It’s important to take a quick inventory of the moles on your body so that you can recognize any changes that may occur over time. Understanding what’s normal for your body is key for catching early skin cancer symptoms and prevention.
Warning signs that it may be cancerous
Look for these indicators that your mole may be cancerous:
change in size (getting larger)
· A change in shape (especially with irregular edges)
· A change in color (especially getting darker or exhibiting multiple shades)
· A loss of symmetry (common moles will be perfectly round or oval and are usually symmetrical)
· Itchiness, pain or bleeding (maybe even forming a scab)
· Exhibiting three different shades of brown or black
· A change in elevation (thickening or raising of a flat mole)
If you notice any of these symptoms, contact a doctor to have your mole examined.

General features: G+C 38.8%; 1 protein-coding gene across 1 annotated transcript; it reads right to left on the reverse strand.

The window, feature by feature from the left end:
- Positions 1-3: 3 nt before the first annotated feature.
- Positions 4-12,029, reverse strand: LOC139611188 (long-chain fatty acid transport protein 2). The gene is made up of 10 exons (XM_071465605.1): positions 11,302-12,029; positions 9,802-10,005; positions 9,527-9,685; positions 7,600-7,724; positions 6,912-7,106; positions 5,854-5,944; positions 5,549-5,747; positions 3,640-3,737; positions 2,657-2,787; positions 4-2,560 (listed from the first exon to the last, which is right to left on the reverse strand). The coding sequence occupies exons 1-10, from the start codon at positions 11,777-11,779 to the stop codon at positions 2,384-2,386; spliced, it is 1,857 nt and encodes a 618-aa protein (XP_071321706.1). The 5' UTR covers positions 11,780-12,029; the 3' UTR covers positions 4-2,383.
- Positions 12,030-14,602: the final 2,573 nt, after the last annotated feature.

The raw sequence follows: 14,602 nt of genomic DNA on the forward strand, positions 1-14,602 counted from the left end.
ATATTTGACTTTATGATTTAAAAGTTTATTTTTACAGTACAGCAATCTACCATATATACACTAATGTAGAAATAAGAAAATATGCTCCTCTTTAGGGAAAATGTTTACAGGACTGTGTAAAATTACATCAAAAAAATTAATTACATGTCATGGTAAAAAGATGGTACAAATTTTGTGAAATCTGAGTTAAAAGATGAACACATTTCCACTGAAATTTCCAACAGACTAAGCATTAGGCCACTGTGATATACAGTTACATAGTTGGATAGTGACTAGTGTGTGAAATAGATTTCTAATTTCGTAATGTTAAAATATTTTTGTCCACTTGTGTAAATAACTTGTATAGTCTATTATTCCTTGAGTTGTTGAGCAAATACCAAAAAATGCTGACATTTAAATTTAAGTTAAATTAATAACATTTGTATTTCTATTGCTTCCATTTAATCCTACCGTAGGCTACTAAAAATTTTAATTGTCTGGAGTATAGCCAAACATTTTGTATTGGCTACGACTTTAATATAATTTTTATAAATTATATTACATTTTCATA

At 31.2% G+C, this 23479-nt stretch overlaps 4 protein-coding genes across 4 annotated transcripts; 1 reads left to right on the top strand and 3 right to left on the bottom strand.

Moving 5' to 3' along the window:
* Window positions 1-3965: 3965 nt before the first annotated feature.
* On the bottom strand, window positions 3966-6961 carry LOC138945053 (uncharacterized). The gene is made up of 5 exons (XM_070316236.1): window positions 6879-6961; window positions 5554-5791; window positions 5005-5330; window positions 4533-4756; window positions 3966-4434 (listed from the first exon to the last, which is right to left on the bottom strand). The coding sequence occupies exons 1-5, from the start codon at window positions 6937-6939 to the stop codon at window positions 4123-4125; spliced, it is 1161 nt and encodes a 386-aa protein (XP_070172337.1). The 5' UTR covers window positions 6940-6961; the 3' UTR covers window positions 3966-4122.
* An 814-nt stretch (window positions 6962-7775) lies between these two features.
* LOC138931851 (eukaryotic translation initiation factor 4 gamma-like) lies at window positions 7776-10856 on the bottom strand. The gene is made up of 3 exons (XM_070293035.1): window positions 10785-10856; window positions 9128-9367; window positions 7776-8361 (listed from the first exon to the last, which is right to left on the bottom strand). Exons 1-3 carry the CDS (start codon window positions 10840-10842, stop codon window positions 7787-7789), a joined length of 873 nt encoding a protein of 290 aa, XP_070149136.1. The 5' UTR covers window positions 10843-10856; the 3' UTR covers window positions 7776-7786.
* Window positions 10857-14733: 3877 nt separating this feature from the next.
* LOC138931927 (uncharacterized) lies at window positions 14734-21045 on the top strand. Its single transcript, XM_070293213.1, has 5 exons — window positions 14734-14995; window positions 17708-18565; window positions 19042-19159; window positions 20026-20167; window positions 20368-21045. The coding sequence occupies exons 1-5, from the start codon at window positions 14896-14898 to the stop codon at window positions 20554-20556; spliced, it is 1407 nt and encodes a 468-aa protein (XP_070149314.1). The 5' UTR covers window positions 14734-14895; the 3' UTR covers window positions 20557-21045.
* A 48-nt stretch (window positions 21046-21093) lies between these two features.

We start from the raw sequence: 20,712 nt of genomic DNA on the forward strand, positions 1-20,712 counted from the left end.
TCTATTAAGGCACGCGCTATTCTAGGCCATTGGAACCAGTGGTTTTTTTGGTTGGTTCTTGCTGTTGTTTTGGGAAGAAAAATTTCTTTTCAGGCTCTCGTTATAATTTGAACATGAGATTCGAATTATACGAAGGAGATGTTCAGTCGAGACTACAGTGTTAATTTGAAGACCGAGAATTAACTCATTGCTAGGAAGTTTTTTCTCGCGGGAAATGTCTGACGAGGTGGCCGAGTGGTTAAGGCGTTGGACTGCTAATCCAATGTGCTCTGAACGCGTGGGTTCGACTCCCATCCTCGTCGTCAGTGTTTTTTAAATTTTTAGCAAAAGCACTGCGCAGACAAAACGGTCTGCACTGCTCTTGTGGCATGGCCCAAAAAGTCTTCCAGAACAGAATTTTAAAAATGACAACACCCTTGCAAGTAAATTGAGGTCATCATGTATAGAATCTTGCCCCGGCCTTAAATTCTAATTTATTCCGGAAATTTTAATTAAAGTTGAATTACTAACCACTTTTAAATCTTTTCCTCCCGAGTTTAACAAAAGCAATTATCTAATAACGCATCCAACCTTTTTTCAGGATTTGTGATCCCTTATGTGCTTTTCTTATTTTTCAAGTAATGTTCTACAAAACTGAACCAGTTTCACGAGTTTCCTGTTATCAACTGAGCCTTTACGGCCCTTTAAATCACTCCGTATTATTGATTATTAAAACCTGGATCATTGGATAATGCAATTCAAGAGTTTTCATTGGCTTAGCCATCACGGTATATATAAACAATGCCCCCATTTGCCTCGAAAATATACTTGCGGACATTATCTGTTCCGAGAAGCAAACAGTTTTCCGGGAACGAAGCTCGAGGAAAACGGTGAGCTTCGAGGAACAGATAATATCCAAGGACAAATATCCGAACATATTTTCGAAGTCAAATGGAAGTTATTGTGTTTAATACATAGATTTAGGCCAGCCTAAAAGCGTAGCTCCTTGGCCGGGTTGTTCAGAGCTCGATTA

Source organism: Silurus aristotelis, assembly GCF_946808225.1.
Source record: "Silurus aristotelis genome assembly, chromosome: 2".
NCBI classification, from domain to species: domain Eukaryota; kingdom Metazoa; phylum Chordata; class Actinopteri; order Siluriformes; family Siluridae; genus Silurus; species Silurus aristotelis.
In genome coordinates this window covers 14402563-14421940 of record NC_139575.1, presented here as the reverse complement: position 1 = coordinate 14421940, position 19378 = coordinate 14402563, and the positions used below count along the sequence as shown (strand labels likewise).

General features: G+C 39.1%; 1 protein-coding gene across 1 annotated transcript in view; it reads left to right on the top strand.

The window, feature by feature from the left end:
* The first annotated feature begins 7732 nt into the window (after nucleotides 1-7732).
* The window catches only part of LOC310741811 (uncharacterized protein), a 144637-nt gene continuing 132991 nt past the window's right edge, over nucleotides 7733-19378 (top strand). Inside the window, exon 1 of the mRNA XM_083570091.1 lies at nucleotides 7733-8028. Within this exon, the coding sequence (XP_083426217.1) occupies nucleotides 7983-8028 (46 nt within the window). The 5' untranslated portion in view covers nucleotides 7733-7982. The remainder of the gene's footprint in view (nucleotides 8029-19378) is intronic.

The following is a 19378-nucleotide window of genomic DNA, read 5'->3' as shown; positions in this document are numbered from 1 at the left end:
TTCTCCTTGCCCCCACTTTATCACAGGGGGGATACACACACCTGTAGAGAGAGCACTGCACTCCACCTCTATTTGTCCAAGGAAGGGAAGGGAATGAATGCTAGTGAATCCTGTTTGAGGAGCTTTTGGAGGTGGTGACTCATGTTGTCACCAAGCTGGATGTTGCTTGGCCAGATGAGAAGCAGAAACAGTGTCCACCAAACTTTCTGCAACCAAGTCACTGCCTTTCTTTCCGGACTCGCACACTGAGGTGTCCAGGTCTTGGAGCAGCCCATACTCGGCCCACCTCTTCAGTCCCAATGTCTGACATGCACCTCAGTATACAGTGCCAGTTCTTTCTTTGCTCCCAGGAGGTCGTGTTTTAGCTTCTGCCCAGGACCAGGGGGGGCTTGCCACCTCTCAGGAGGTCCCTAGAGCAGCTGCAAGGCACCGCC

ABCDEs of Moles
It can be difficult to remember all of the things to look out for during a skin check. That’s why doctors advise using the ABCDE method to make things simpler.
Check your skin for these signs during self-examinations:
the mole is distinctly asymmetrical
· Border – the mole has uneven borders
· Colors – the mole contains at least two distinct colors
· Diameter – the mole is bigger than ¼ inch or 6 mm across
· Enlargement – the mole grows in size over time
Check your moleThe best way to decipher if a mole — of any type — is safe or at risk is to check them frequently. Any changes are usually a sign that the mole should be checked out by a doctor. Use the SkinVision app to scan your moles for signs of risk and to connect you with a dermatologist nearby. Download it for free.